Front Cover
Harper Collins, Feb 26, 1993 - Fiction - 336 pages
32 Reviews

All too often, this brilliant novel of thwarted love and revenge miscarried has been read for its political implications. Now, a quarter century after The Joke was first published and several years after the collapse of the Soviet-imposed Czechoslovak regime, it becomes easier to put such implications into perspective in favor of valuing the book (and all Kundera 's work) as what it truly is: great, stirring literature that sheds new light on the eternal themes of human existence.

The present edition provides English-language readers an important further means toward revaluation of The Joke. For reasons he describes in his Author's Note, Milan Kundera devoted much time to creating (with the assistance of his American publisher-editor) a completely revised translation that reflects his original as closely as any translation possibly can: reflects it in its fidelity not only to the words and syntax but also to the characteristic dictions and tonalities of the novel's narrators. The result is nothing less than the restoration of a classic.


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I love her as a character in our common love story. - Goodreads
Perfect psychological dissections, complicated plot. - Goodreads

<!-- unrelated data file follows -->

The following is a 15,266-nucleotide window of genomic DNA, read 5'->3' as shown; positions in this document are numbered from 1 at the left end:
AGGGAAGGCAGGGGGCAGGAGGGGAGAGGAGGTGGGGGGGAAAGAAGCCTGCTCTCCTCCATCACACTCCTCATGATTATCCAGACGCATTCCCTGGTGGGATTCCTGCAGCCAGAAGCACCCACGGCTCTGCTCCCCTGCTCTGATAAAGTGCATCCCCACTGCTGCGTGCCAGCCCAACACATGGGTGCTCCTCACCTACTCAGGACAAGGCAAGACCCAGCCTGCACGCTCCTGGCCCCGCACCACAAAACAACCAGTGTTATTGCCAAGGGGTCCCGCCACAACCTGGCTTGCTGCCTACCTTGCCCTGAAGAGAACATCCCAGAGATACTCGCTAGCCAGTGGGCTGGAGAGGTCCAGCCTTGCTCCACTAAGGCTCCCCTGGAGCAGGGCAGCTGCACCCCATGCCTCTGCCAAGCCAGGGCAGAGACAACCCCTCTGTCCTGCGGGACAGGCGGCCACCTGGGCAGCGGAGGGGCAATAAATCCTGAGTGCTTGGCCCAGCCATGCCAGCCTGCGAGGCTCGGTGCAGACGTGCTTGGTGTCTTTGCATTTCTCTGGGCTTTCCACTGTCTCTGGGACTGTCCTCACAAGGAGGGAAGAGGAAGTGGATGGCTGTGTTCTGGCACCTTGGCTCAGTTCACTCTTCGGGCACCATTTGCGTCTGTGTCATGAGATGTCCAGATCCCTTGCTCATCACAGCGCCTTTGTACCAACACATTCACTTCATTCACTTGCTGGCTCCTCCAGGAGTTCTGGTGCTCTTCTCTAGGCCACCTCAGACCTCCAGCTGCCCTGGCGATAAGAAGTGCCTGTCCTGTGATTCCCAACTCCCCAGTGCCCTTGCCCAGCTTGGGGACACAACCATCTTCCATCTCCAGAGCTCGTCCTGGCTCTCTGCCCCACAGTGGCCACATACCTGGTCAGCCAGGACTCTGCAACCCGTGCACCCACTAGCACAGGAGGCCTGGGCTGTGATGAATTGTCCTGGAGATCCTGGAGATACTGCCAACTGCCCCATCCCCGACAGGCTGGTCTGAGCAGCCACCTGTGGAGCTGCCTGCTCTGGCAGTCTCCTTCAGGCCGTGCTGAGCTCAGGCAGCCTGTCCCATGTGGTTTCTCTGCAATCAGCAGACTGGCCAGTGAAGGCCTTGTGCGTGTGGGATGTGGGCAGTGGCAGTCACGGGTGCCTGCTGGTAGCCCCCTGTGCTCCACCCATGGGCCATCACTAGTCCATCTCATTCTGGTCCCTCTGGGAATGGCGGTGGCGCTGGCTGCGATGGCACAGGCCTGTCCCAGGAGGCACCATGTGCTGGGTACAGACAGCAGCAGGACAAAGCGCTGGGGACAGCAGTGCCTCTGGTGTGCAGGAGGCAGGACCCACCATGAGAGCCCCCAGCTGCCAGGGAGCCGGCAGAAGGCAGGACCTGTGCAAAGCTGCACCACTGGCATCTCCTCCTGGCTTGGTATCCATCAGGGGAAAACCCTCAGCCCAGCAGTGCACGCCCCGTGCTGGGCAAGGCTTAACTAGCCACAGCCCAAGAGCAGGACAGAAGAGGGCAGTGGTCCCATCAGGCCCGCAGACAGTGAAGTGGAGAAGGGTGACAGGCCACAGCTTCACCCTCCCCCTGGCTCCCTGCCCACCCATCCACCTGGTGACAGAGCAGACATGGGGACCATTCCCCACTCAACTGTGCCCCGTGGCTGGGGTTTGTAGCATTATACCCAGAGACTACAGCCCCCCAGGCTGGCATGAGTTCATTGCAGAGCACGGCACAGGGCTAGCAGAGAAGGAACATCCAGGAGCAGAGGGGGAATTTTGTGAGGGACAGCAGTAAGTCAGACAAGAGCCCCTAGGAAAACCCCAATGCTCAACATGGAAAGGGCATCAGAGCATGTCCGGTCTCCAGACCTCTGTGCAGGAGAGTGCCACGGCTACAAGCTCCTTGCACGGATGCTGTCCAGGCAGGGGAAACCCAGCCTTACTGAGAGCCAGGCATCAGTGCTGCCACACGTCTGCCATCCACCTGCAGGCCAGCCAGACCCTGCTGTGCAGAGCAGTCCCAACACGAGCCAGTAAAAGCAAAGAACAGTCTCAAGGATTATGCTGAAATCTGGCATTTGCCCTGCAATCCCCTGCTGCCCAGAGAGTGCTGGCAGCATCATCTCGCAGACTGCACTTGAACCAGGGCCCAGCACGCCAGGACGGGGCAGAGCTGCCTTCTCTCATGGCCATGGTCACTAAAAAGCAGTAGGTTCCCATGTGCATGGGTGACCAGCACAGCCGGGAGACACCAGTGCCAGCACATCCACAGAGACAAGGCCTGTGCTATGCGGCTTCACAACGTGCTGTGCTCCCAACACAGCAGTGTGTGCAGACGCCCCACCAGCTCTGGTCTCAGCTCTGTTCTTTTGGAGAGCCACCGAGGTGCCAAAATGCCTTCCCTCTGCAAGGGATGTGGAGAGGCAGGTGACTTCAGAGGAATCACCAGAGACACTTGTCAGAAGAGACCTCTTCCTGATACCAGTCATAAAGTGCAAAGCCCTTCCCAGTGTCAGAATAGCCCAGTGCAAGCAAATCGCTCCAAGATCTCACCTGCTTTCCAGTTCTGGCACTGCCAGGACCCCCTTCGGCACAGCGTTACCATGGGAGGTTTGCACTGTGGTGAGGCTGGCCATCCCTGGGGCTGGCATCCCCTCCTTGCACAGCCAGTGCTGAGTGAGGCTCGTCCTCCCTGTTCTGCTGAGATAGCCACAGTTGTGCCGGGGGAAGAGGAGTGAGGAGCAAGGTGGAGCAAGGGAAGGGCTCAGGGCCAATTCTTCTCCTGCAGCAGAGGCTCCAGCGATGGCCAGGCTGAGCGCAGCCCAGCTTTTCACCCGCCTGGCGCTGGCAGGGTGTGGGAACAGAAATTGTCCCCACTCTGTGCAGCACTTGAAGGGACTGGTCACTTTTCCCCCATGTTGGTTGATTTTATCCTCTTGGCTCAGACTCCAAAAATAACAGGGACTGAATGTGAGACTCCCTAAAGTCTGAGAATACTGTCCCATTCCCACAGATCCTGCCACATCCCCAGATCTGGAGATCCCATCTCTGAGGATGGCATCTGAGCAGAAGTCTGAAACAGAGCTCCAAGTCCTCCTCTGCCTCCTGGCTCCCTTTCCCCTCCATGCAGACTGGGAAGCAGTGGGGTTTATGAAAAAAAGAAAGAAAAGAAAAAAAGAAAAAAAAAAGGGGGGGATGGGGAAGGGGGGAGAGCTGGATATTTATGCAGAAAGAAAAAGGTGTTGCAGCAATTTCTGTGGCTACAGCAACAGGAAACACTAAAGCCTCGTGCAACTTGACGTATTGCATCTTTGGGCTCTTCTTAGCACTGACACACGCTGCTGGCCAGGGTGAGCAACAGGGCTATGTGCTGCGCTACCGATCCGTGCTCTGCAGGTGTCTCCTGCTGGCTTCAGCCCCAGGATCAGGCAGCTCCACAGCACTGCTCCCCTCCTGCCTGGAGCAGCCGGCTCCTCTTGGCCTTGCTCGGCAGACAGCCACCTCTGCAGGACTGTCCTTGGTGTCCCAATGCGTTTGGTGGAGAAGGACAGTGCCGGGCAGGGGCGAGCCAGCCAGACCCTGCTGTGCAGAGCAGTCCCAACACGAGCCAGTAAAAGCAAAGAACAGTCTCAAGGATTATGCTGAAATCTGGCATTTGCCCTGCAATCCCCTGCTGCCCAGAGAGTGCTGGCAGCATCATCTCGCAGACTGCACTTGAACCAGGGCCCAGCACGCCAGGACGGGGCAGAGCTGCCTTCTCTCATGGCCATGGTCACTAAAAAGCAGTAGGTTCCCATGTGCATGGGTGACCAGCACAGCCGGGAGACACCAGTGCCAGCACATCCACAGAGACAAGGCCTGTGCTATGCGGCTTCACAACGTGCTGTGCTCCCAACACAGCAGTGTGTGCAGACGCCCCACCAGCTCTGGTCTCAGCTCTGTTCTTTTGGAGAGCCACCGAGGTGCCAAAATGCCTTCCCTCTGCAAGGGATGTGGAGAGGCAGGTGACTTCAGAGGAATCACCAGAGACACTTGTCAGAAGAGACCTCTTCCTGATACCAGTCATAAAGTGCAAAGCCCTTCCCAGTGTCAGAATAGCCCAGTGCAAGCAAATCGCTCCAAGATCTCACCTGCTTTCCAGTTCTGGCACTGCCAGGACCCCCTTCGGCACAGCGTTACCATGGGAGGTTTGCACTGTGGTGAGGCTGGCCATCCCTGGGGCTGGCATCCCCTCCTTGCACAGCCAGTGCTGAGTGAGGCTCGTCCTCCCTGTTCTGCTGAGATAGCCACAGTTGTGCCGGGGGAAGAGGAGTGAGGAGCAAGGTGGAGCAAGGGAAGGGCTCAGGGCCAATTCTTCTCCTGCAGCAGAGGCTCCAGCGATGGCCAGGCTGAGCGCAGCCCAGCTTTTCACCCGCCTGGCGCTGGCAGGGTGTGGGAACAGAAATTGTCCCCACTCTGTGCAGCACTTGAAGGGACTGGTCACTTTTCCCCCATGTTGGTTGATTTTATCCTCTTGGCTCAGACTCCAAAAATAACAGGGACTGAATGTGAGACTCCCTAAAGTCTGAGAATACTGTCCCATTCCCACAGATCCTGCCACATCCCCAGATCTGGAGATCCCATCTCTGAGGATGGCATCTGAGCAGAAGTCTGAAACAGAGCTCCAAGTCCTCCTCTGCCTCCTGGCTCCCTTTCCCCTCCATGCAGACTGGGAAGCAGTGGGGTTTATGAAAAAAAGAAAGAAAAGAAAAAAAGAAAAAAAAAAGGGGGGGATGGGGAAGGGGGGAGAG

But I found it rather hard to read. - Goodreads

Review: The Joke

User Review  - Steve - Goodreads

Mid 3. This is a multi-layered novel with various narrators. On one level it deals with the quashing of individualism by communism, and the central protagonist's long-held desire for vengeance on ... Read full review

Review: The Joke

User Review  - Rick - Goodreads

Kundera's (very) mature first novel, about a joke that has life-changing consequences, is best summed up by the author's own words from the preface: "...a melancholy duet about the schism between body and soul." Read full review

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About the author (1993)

The Franco-Czech novelist and critic Milan Kundera was born in Brno and has lived in France, his second homeland, since 1975. He is the author of the novels The Joke, Farewell Waltz, Life Is Elsewhere, The Book of Laughter and Forgetting, The Unbearable Lightness of Being, and Immortality, and the short-story collection Laughable Loves—all originally written in Czech. His most recent novels Slowness, Identity, and Ignorance, as well as his nonfiction works The Art of the Novel, Testaments Betrayed, The Curtain, and Encounter, were originally written in French.

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